Friday, May 22, 2015

I Failed At Keeping Sweet This Morning

It happens.  And when it does, I usually figure it out sometime around the five minute mark after everything is over. I was in my driveway, dressed in borderline hilarious mismatched layers over pajamas in a mad dash to get the trash to the road in  case the garbage men.  I got everything bagged and situated and was walking over to pick up the free bi-weekly paper when I saw my neighbor across the street.

"Morning!" I said, cheerfully and at the same time edging back up to my front door because pajamas, being an introvert, Niklas Lidstrom might wake up and start barking...pick one, any reason would do.

As I picked up my paper, he reached down and got his in his driveway and held it out to me.

"Oh, no thanks," I said, "Got my own right here.  (Polite refusal number one.)

"Do you want a paper?" he asked.

"Thanks, but I've got this one." (Polite refusal number two, while really starting to wonder if he's kidding.)

"Here's the paper," he said as he crossed the street to hand it to me.

"Thank you. No. I have the paper from my own driveway." I started to walk back to my house. (Still counting? That polite, but firm refusal number three.)

"You don't want this paper?"

"No. Thank you. I have a paper." (Refusal number four.)

"Well, he said, you could throw it away, then."

He walked to the end of my driveway and held out the paper. At that point, I just looked at him. He started to drop it into my trash bin. We have a rule in my burb that all trash has to be bagged or it will be refused. I know that paper would end up a sodden mess in the bottom of my almost too tall for me bin or it would b e thrown down in my driveway.

"My bags are already closed."

He didn't seem to want to open up my garbage bag to add his paper and turned and walked back to his house.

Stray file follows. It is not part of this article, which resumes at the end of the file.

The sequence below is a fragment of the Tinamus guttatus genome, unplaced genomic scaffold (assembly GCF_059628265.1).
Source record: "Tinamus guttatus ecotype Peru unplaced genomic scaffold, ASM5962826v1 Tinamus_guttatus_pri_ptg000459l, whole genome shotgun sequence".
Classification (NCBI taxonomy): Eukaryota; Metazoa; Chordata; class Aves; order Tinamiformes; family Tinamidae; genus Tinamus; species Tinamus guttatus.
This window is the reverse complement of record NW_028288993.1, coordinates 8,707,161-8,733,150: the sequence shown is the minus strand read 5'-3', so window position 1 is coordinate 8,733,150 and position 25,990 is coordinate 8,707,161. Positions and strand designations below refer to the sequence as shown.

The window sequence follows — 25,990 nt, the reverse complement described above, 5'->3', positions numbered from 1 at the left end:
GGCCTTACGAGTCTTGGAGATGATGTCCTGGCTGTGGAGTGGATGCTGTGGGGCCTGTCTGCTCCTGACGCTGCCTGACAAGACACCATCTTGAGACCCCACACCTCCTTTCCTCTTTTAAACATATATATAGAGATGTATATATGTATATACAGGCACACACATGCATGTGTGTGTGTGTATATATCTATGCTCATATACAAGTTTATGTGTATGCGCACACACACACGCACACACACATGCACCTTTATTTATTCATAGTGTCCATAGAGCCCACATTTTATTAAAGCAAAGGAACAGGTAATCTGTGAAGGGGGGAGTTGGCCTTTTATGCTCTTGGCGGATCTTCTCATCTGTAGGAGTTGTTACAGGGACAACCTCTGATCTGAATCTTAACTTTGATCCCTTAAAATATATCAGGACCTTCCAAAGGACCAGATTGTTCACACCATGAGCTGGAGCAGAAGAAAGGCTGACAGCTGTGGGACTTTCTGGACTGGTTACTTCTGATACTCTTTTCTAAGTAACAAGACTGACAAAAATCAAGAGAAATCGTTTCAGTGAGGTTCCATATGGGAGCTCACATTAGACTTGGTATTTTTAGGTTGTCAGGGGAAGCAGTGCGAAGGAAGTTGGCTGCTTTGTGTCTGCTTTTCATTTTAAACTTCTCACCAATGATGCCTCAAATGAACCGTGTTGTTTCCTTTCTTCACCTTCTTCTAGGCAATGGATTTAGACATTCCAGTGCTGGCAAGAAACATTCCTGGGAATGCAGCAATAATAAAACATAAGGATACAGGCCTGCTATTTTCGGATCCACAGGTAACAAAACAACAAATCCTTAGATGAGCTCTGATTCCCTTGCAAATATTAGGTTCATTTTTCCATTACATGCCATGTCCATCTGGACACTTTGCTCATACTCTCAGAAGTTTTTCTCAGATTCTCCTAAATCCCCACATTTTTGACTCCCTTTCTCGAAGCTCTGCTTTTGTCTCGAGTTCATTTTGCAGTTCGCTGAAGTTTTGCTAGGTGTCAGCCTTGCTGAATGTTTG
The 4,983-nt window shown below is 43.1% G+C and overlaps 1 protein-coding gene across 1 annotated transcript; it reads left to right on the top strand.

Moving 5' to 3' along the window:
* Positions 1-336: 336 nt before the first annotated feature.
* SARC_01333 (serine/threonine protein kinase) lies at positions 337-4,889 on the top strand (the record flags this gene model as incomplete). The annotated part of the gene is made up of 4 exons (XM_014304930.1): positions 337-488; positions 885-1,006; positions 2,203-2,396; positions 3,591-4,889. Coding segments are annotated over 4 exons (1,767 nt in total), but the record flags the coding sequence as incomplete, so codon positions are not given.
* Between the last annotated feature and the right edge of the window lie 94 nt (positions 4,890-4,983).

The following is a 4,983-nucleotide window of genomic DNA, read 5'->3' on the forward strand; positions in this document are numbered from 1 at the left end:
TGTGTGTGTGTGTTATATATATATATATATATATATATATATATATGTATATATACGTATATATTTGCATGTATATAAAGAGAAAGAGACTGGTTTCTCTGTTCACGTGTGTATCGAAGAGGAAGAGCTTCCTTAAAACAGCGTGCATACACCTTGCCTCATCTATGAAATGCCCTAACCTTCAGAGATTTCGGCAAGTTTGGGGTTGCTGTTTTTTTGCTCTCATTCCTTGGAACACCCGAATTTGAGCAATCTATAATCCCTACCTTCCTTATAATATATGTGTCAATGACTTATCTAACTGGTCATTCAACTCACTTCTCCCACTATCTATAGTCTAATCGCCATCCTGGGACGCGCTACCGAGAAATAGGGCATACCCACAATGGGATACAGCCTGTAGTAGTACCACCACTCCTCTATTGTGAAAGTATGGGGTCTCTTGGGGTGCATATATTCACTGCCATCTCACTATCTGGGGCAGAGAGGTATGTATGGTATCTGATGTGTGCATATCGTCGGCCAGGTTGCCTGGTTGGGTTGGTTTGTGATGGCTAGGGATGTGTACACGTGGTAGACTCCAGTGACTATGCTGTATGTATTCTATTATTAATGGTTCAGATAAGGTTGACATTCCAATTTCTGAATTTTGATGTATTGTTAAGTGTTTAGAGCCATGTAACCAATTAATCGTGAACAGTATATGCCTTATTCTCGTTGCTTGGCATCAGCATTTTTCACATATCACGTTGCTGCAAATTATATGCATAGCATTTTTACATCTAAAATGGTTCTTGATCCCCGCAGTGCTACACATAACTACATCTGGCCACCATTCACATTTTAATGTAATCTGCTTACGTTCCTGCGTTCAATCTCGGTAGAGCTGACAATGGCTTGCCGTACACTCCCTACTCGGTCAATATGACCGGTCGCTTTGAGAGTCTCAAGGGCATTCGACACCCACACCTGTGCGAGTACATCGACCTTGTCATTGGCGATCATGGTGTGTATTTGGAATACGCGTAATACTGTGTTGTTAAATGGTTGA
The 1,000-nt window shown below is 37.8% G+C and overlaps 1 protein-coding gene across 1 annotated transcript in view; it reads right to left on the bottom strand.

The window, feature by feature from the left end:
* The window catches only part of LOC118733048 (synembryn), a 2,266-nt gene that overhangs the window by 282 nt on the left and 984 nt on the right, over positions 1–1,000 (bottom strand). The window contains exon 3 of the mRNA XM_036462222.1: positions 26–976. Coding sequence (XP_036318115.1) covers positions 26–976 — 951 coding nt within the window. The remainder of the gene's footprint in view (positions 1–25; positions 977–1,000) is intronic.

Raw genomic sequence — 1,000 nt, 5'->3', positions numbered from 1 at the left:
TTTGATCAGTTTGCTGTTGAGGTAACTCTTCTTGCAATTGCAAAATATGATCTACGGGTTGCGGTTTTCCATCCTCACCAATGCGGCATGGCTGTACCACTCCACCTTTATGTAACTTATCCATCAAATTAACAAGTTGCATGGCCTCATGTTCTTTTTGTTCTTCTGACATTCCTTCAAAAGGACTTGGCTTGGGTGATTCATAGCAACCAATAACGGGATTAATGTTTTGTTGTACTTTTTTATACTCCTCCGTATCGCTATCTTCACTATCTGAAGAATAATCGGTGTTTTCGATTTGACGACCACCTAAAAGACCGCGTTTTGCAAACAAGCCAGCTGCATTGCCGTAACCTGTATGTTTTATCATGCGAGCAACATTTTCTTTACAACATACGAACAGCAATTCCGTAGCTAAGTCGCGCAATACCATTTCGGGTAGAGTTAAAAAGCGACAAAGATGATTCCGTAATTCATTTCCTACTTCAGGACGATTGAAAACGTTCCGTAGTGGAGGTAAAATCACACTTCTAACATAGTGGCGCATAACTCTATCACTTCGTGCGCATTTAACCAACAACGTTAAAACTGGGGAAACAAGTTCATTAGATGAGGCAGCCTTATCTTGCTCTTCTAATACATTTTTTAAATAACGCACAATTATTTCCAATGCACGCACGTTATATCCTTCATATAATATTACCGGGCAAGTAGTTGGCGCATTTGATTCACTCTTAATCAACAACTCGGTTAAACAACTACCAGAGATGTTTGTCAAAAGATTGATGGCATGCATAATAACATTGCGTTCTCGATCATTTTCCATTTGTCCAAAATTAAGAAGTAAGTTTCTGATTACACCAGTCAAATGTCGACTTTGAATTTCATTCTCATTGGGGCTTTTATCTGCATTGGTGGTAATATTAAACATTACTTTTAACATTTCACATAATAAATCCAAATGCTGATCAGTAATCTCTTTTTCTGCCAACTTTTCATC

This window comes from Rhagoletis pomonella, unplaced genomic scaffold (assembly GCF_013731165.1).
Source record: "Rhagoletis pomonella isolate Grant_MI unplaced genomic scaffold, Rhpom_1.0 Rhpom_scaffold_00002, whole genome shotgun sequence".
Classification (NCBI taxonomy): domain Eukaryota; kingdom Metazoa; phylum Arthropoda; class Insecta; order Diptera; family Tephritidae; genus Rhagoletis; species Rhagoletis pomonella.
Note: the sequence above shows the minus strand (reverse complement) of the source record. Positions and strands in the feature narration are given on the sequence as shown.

I went into the house, confused and a little irritated by the exchange. One of my close guyfriends, Dale was waiting to chat online. I told him what happened.

"That's why you're single," he was kidding. I hope.

"I thought it was because all of male friends are gay."

As we discussed the situation, it started to make sense. He knew I had a paper and he really wasn't trying to give me reading matter. I was supposed to pick up his nonverbal cue that it was my place to dispose of his paper. And my repeated refusals?  They didn't count because keeping sweet meant I was supposed to do as he asked. In the way of the world in Nashville, Tennessee, he was entitled. Moving in a world that is almost completely peopled by artists and writers, I had forgotten how the rest of society thinks.

I didn't say this to Dale, but it also gave me an idea of what pretty women go through. No matter how many times I said no, my neighbor felt entitled to me knowing what he wanted and giving it to him. Who hasn't heard an attractive friend -of either gender, really- talk about encounter with people who behaved like they were owed attention? While this situation was nowhere as intense as the demands for romantic connection that some of my friends have dealt with, I have to say I now understand it beyond the level of abstract concept.

So I failed at keeping sweet and throwing away his paper for him, not out of cussedness, but because I missed the cues. Even if I had understood what was going on, I still would have done to the same thing.  To steal a turn of phrase from The Georgia Satellites:

Don't hand me no trash and keep your cues to yourself! 

copyright 2015 Jas Faulkner and Zen Dixie

Monday, April 20, 2015

My 4:20 Story

Stick taps to George Scoville, who reminded me of the date. George abides.

I loved working in clinical psych, but I have to admit that once in a while the learning curve really threw me. This was especially true when I started accepting rotations in dual diagnosis and chemical dependency intervention programs. I really love that kind of work, but here's the thing: aside from Communion wine and the occasional contact high that happens when one majors in theatre, art, and yes, anthropology, my experience with chemically assisted fun was pretty much nil.